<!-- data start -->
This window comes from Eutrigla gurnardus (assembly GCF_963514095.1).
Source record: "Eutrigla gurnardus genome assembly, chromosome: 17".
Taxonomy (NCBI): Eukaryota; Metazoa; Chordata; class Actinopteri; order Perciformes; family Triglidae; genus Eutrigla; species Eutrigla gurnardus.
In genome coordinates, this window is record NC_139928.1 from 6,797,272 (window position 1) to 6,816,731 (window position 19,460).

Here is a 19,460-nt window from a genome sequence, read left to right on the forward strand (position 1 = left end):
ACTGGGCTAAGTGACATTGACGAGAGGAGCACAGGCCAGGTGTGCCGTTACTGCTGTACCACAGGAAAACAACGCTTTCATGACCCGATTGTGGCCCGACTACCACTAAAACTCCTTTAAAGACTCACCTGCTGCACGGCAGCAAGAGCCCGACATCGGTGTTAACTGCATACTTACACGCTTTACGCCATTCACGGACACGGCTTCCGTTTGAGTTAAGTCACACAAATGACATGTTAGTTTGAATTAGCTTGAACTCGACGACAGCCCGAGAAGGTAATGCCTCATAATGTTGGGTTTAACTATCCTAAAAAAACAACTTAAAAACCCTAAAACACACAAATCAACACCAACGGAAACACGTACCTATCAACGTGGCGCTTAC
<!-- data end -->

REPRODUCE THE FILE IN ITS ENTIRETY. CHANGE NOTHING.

This window comes from Eutrigla gurnardus (assembly GCF_963514095.1).
Source record: "Eutrigla gurnardus genome assembly, chromosome: 17".
Taxonomy (NCBI): Eukaryota; Metazoa; Chordata; class Actinopteri; order Perciformes; family Triglidae; genus Eutrigla; species Eutrigla gurnardus.
In genome coordinates, this window is record NC_139928.1 from 6,797,272 (window position 1) to 6,816,731 (window position 19,460).

Here is a 19,460-nt window from a genome sequence, read left to right on the forward strand (position 1 = left end):
ACTGGGCTAAGTGACATTGACGAGAGGAGCACAGGCCAGGTGTGCCGTTACTGCTGTACCACAGGAAAACAACGCTTTCATGACCCGATTGTGGCCCGACTACCACTAAAACTCCTTTAAAGACTCACCTGCTGCACGGCAGCAAGAGCCCGACATCGGTGTTAACTGCATACTTACACGCTTTACGCCATTCACGGACACGGCTTCCGTTTGAGTTAAGTCACACAAATGACATGTTAGTTTGAATTAGCTTGAACTCGACGACAGCCCGAGAAGGTAATGCCTCATAATGTTGGGTTTAACTATCCTAAAAAAACAACTTAAAAACCCTAAAACACACAAATCAACACCAACGGAAACACGTACCTATCAACGTGGCGCTTAC